Ranger Challenge Captain
Color Guard Captains
Army ROTC encompasses elective classes that are designed to develop and train future citizens, soldiers, leaders and officers.
Freshman Fall Semester
MLSC 101 & 101L: Foundations of Officership & Leadership Lab I
This course and associated leadership laboratory is the starting point for freshman cadets. These classes teach issues and competencies central to a commissioned officer's responsibilities. They provide cadets with an of understanding of leadership, Army values and life skills, such as physical fitness and time management. The associated leadership lab is full of challenging, rewarding and practical activities in military skill development. The development of confidence and the importance of teamwork in goal accomplishment is taught throughout. Cadets will learn and participate in rappelling, land navigation and map reading, marksmanship, survival training, personal defense activities, survival swimming, military weapons, military drill, cardiopulmonary resuscitation and first aid.
Freshman Spring Semester
MLSC 102 & 102L Basic Leadership & Leadership Lab II
The second semester of the freshman year concentrates on the foundations of leadership: problem-solving, communications, military briefings, effective writing, goal setting, physical well-being, techniques to improving listening and speaking skills, and counseling. The leadership lab continues during the spring semester for all cadets.
Sophomore Fall Semester
MLSC 201 & 201L Individual Leadership Studies & Lab III
Sophomore cadets receive an introduction to replicating successful leadership characteristics through observations during experiential learning exercises. Cadets record characteristics, discuss them in small groups and use them in subsequent activities. They also practice communication skills necessary for leadership roles, especially in military environments. The sophomore year leadership laboratory continues to help with the development of confidence, military skills and a sense of teamwork. Cadets may be selected to fill leadership positions in the cadet corps. The variety of activities parallel those during the first year of laboratory.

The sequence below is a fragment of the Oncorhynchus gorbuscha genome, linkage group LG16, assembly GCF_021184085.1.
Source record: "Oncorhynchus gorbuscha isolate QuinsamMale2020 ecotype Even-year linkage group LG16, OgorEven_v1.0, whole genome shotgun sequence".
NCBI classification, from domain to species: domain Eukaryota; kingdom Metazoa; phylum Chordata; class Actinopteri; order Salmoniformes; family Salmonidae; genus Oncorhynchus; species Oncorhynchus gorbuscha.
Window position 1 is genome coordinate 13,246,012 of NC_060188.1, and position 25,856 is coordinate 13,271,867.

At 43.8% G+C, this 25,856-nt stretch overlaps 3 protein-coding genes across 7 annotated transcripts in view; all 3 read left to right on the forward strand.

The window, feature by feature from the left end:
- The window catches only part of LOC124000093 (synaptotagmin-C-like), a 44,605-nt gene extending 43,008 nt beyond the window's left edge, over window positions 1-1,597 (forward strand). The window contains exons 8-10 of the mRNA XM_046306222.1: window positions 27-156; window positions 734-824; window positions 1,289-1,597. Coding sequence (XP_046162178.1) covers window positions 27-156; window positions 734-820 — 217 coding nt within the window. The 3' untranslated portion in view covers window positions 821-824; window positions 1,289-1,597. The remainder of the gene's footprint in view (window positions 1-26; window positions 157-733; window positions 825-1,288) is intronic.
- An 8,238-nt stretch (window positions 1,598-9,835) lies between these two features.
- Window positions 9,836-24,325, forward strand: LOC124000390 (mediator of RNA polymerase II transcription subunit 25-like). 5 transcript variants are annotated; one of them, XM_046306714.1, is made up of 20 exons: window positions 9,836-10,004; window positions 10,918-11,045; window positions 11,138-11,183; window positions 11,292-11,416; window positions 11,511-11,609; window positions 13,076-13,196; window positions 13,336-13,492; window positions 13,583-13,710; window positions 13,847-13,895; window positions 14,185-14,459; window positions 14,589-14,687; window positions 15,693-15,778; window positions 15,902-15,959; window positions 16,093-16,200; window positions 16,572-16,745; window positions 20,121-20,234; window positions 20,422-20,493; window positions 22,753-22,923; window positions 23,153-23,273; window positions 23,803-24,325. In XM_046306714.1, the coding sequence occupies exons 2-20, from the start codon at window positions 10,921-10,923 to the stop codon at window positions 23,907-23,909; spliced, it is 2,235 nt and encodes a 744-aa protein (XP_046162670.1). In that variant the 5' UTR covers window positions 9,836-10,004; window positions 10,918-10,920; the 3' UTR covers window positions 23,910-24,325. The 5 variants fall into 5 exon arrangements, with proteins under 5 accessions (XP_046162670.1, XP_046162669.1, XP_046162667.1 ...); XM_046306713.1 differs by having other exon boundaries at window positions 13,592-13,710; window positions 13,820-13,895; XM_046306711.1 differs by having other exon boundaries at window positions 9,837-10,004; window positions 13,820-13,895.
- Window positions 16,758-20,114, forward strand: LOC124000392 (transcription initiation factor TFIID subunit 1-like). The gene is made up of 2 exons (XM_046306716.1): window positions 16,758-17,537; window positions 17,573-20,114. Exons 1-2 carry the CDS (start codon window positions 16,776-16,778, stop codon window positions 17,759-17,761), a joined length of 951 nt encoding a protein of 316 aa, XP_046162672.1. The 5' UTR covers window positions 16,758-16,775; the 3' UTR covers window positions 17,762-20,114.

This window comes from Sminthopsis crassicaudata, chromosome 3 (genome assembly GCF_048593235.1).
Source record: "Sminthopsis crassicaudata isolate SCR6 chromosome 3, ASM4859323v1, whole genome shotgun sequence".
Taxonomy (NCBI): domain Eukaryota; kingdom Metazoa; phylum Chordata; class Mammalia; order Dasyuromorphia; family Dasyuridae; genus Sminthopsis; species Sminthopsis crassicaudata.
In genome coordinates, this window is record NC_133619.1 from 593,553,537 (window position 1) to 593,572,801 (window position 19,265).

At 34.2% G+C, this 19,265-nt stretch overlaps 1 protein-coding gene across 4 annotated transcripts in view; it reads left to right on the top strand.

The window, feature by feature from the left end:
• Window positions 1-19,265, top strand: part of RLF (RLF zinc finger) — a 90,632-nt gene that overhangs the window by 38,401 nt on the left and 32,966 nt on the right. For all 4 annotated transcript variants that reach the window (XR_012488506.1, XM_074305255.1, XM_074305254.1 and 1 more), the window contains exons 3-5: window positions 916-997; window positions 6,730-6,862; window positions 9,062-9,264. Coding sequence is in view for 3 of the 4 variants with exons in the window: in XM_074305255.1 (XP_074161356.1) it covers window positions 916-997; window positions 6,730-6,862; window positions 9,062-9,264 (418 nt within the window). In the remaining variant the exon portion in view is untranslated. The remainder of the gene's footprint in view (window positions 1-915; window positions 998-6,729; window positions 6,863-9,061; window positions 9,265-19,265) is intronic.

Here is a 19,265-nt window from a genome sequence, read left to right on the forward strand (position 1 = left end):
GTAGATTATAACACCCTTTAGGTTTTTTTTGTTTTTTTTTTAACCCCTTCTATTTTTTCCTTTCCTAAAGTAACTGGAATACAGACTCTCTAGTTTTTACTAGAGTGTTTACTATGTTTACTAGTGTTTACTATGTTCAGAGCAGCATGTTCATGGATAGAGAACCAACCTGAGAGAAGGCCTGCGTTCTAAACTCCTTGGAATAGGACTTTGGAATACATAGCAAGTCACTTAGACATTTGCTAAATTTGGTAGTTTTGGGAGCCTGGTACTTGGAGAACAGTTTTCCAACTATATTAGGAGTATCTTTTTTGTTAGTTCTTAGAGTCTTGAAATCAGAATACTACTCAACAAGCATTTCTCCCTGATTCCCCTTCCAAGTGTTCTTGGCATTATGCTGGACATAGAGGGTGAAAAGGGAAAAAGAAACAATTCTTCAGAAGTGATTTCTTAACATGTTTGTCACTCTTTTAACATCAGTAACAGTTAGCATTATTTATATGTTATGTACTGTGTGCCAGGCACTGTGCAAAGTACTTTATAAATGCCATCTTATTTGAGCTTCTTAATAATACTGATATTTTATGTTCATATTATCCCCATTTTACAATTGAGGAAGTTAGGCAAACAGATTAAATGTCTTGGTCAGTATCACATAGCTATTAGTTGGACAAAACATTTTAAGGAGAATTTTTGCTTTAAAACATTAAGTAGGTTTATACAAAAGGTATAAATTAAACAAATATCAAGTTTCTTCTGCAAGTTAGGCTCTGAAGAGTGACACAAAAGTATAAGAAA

Sophomore Spring Semester
MLSC 202 & 202L Leadership and Teamwork & Lab IV
Cadets learn skills for building successful teams, methods to influence group actions, effective communications within groups, creativity in problem-solving and methods to motivate subordinates and peers. They'll learn to use these skills in military environments, such as while performing land navigation and basic infantry tactics.
Leader's Training Course
(For those who did not complete all or some classes above)
Haven't taken some of the classes above? It's not too late!
Students who have not completed the first two years of classes (students who join the program after their freshman year have the option of taking the first and second-year courses concurrently) must successfully complete the Leader's Training Course the summer before entering the MLSC 300 level classes. Students are paid travel expenses to and from LTC and receive approximately $700 pay and free room and board. No military or ROTC obligation is incurred by LTC attendance.
Junior Fall Semester
MLSC 301 & 301L Leadership and Problem Solving & Leadership Laboratory V
Cadets will conduct self-assessments of leadership style, develop a personal fitness regimen, and plan and conduct individual/small unit tactical training while testing reasoning and problem-solving techniques. Cadets receive direct feedback on leadership abilities from the cadre (faculty). Cadets will experience placement in leadership positions within the cadet corps organization, providing a greater challenge while building on the confidence and skills developed during the basic course. A concentration on physical conditioning and the furthering of military skill development particularly with respect to small unit tactics and individual military weapons is stressed. Practical exercises in preparation for LDAC (see below) and the leadership responsibilities of the final year will be held.
HIST 303/803 United States Military History, 1607-1917 or HIST 304/804 United States Military History Since 1917
Either of these two courses satisfy the mandatory military history requirement of the advanced program. They may be taken any time during the cadet's junior or senior years. The first course covers the significance of military affairs in the context of American political, economic, and social history from the formation of the earliest colonial militias to the pre-WWI preparedness movement. The second course covers America's entry into WWI to the present. These courses discuss all of the major wars of these periods but also emphasizes such themes as the professionalization of the officer corps, the relationship between war and technology, and civil-military relations.